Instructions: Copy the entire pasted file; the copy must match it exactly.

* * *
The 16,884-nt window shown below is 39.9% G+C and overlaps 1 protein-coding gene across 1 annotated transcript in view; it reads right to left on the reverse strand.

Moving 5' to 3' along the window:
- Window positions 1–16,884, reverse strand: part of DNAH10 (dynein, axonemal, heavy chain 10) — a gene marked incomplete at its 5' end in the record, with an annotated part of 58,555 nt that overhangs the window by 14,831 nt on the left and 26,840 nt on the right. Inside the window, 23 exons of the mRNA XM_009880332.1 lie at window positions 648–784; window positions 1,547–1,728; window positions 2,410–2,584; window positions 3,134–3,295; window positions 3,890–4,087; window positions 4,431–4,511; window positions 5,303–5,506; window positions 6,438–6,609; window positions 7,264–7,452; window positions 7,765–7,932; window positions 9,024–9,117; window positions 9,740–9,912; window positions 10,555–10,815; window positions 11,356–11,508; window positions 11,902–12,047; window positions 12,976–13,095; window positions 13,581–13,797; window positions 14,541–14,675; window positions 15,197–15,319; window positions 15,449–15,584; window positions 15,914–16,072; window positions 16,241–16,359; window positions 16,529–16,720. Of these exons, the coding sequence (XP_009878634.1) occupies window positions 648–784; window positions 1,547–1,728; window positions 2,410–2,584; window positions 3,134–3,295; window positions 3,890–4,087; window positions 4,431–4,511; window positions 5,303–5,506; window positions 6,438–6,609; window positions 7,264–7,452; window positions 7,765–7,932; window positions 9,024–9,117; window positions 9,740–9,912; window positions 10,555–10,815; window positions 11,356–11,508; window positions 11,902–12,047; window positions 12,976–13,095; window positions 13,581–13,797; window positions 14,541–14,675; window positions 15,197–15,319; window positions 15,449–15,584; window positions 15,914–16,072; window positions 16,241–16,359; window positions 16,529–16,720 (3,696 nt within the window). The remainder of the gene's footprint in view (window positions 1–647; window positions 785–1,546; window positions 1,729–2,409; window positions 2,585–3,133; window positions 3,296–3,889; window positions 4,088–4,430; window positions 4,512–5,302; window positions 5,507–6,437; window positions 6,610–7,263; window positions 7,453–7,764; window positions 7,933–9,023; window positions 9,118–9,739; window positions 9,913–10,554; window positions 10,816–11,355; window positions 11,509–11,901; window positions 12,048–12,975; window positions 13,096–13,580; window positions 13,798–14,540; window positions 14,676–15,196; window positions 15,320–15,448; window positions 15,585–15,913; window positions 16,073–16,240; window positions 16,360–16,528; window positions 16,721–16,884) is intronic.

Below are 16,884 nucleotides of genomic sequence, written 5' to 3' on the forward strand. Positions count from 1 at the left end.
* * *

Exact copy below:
The 16,884-nt window shown below is 39.9% G+C and overlaps 1 protein-coding gene across 1 annotated transcript in view; it reads right to left on the reverse strand.

Moving 5' to 3' along the window:
- Window positions 1–16,884, reverse strand: part of DNAH10 (dynein, axonemal, heavy chain 10) — a gene marked incomplete at its 5' end in the record, with an annotated part of 58,555 nt that overhangs the window by 14,831 nt on the left and 26,840 nt on the right. Inside the window, 23 exons of the mRNA XM_009880332.1 lie at window positions 648–784; window positions 1,547–1,728; window positions 2,410–2,584; window positions 3,134–3,295; window positions 3,890–4,087; window positions 4,431–4,511; window positions 5,303–5,506; window positions 6,438–6,609; window positions 7,264–7,452; window positions 7,765–7,932; window positions 9,024–9,117; window positions 9,740–9,912; window positions 10,555–10,815; window positions 11,356–11,508; window positions 11,902–12,047; window positions 12,976–13,095; window positions 13,581–13,797; window positions 14,541–14,675; window positions 15,197–15,319; window positions 15,449–15,584; window positions 15,914–16,072; window positions 16,241–16,359; window positions 16,529–16,720. Of these exons, the coding sequence (XP_009878634.1) occupies window positions 648–784; window positions 1,547–1,728; window positions 2,410–2,584; window positions 3,134–3,295; window positions 3,890–4,087; window positions 4,431–4,511; window positions 5,303–5,506; window positions 6,438–6,609; window positions 7,264–7,452; window positions 7,765–7,932; window positions 9,024–9,117; window positions 9,740–9,912; window positions 10,555–10,815; window positions 11,356–11,508; window positions 11,902–12,047; window positions 12,976–13,095; window positions 13,581–13,797; window positions 14,541–14,675; window positions 15,197–15,319; window positions 15,449–15,584; window positions 15,914–16,072; window positions 16,241–16,359; window positions 16,529–16,720 (3,696 nt within the window). The remainder of the gene's footprint in view (window positions 1–647; window positions 785–1,546; window positions 1,729–2,409; window positions 2,585–3,133; window positions 3,296–3,889; window positions 4,088–4,430; window positions 4,512–5,302; window positions 5,507–6,437; window positions 6,610–7,263; window positions 7,453–7,764; window positions 7,933–9,023; window positions 9,118–9,739; window positions 9,913–10,554; window positions 10,816–11,355; window positions 11,509–11,901; window positions 12,048–12,975; window positions 13,096–13,580; window positions 13,798–14,540; window positions 14,676–15,196; window positions 15,320–15,448; window positions 15,585–15,913; window positions 16,073–16,240; window positions 16,360–16,528; window positions 16,721–16,884) is intronic.

Below are 16,884 nucleotides of genomic sequence, written 5' to 3' on the forward strand. Positions count from 1 at the left end.